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This column was reprinted by permission of L. Brent Bozell and Creators Syndicate. To reprint this or any of his twice weekly syndicated columns, please contact Creators Syndicate at (310) 337-7003 ext. 110





 L. Brent Bozell


The Partisan Media's Phony War on Partisanship
by L. Brent Bozell III
January 29, 1999

Your mother may have taught you that it takes two to start a fight, but that's not the way the media have presented the Senate's impeachment battles. Partisanship is apparently a one-way street on which the Republicans are forever letting the innocent Democrats down.

For example, take the nightly news shows on Saturday, January 23. ABC's "World News Tonight" began with anchor Elizabeth Vargas declaring: "It was a contentious day in the Senate as the split between Democrats and Republicans seemed to grow. The Democrats cried foul after Judge Norma Holloway Johnson today ordered Monica Lewinsky to answer more questions. Independent counsel Kenneth Starr requested the interview with Lewinsky on behalf of the House managers prosecuting the case. Democrat Tom Daschle called the move by the Republicans 'a clear demonstration of raw partisanship.'" ABC didn't ask: so is Judge Johnson also a reckless partisan?

Reporter Linda Douglass followed by noting how "Democratic Senators were furious" at the move to talk with Lewinsky but Republicans didn't stop there: "Democrats say the atmosphere is becoming poisonous. Then late today, adding fuel to the fire, Majority Leader Trent Lott announced that on Monday Republican Senators will send a list of written questions to the President and they want him to answer them himself."

Paula Zahn led off the "CBS Evening News" with the warning: "Whatever shreds of bipartisan spirit in President Clinton's impeachment trial may remain unraveled today with the sudden re-emergence of Monica Lewinsky." Bob Schieffer started his story: "This news about Monica Lewinsky threw the whole trial into a turmoil here today. Democrats warned it could destroy the bipartisan atmosphere."

As the opening music swelled on the "NBC Nightly News," anchor Brian Williams announced: "Monica Lewinsky is summoned back to Washington by investigators, the Senate dissolves into a fight...Ken Starr walks back into the picture. Hopes for a quick end are blown up and Democrats are furious."

Williams moped that "Any hopes that this President's impeachment trial would come to a swift end, perhaps even a peaceful end, were dashed late today" when Monica Lewinsky landed in Washington to talk to the House managers. "A federal judge has okayed this, saying the Congressmen prosecuting the President with the help of Ken Starr, who has returned, can question Lewinsky once again. The White House, Senate Democrats are furious. This trial, it turns out, will end with a bang and not a whimper."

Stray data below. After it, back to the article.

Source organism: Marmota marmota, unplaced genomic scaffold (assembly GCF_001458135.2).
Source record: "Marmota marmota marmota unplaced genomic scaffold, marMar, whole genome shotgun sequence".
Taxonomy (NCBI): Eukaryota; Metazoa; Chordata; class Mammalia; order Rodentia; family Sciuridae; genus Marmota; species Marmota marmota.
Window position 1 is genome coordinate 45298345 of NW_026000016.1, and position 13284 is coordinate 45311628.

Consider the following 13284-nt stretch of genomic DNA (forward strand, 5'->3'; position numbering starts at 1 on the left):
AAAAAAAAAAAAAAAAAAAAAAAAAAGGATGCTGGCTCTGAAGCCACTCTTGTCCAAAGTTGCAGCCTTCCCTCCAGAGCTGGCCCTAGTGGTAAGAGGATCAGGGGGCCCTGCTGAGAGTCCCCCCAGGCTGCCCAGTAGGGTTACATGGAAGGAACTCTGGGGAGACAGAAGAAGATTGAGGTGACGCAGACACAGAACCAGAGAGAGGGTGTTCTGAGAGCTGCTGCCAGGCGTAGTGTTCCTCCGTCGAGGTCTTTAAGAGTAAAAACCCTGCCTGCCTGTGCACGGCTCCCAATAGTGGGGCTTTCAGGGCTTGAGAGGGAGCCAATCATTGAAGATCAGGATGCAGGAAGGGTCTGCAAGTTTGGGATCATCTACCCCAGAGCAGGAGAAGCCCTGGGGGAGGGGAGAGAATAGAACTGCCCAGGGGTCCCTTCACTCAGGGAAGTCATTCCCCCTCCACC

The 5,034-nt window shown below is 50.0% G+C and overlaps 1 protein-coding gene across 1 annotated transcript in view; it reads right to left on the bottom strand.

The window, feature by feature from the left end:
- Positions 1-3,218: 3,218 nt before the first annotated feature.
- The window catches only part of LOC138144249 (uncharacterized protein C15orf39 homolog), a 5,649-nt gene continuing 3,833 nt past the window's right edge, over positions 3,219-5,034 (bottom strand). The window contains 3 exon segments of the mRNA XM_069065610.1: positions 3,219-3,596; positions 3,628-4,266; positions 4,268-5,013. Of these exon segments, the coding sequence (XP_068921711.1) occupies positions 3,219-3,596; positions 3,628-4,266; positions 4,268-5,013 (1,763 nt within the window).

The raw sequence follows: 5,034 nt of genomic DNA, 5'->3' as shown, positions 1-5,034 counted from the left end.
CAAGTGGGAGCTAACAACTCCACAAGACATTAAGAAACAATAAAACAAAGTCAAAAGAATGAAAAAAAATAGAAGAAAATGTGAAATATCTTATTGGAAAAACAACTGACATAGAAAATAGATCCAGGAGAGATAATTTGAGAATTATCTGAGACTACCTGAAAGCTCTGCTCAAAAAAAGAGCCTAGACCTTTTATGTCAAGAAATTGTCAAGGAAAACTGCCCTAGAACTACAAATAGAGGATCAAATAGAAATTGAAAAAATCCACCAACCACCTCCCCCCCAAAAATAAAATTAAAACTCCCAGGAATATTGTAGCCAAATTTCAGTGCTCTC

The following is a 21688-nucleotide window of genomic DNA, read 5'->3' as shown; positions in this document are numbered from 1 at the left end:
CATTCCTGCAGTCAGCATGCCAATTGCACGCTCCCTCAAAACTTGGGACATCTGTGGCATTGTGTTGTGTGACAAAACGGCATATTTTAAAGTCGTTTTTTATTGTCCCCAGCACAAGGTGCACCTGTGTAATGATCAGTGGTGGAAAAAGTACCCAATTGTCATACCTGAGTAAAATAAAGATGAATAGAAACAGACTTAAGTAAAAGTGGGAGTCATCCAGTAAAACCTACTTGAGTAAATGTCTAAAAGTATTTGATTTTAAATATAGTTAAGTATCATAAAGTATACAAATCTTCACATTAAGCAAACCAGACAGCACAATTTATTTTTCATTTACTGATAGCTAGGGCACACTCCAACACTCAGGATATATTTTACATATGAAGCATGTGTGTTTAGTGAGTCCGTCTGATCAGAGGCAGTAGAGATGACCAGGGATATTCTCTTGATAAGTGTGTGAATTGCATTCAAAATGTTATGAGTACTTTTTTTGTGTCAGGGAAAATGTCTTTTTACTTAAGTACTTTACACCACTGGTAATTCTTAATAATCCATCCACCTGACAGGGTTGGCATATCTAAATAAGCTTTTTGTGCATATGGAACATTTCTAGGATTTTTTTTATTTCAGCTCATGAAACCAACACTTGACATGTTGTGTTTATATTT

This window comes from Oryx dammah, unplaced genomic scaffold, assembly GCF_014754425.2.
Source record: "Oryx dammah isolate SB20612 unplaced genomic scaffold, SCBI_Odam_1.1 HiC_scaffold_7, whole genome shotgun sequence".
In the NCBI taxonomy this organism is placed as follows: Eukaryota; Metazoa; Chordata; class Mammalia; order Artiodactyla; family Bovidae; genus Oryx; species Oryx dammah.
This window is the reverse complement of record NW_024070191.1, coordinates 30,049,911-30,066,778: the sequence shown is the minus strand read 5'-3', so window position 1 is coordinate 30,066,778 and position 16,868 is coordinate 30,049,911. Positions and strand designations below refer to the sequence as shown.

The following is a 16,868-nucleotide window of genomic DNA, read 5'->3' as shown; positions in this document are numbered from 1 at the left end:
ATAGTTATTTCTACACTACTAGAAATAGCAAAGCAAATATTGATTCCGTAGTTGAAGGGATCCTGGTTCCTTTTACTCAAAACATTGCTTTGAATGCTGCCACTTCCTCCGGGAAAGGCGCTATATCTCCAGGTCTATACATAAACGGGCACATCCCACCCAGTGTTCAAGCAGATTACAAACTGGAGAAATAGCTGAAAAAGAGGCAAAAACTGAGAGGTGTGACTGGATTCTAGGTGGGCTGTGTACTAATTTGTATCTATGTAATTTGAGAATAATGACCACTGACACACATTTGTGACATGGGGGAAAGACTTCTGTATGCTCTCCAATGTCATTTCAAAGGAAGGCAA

Now put the shoe on the other foot. The night before, the networks all breathlessly led with the word that Sen. Robert Byrd would move to dismiss the trial. A journalist who genuinely hates partisanship could point out that Byrd had lost his entire pretense of being a nonpartisan trier of fact, and moved to produce exactly the partisan Democratic outcome the White House wanted. Why is it partisan to continue, but not partisan to give Clinton a free pass? But the networks are hypocrites: they stressed his role as a "statesman" and "conscience." 

Peter Jennings opened ABC's "World News Tonight" by pooh-poohing partisan motives: "Now Senator Byrd is a Democrat and the Republicans represent the majority, but Senator Byrd is a constitutional scholar, sometimes called the conscience of the Senate on such matters and if he says it's okay to dismiss the case other politicians in both parties may decide it's okay to follow."

"CBS Evening News" reporter Bob Schieffer claimed "Byrd's announcement is not so significant just because he's so revered here, but also because many Democrats thought he was ready to convict the President." Schieffer went on to explain Byrd doesn't think Clinton's innocent of the charges against him. So how does blowing up the impeachment trial make him a "conscience" of the Senate?

Tom Brokaw began "NBC Nightly News" by putting the screws to the GOP: "There's a major break tonight for President Clinton and his impeachment trial. Robert Byrd, one of the senior statesmen of the Senate caught everyone by surprise when he announced late this afternoon he would move to have the trial dismissed. Byrd is a Democrat but he's been openly critical of the President and he's a guardian of the Senate's place in history. This will put a lot of pressure on the Republicans." If Byrd's proposal had passed, the unfortunate result would have been grave damage to this Senate's place in history. 

The media's phony arguments are wrong. The House managers' principled advocacy of the rule of law in the face of a trial-trashing media mudbath shows that partisanship can be a glorious thing.

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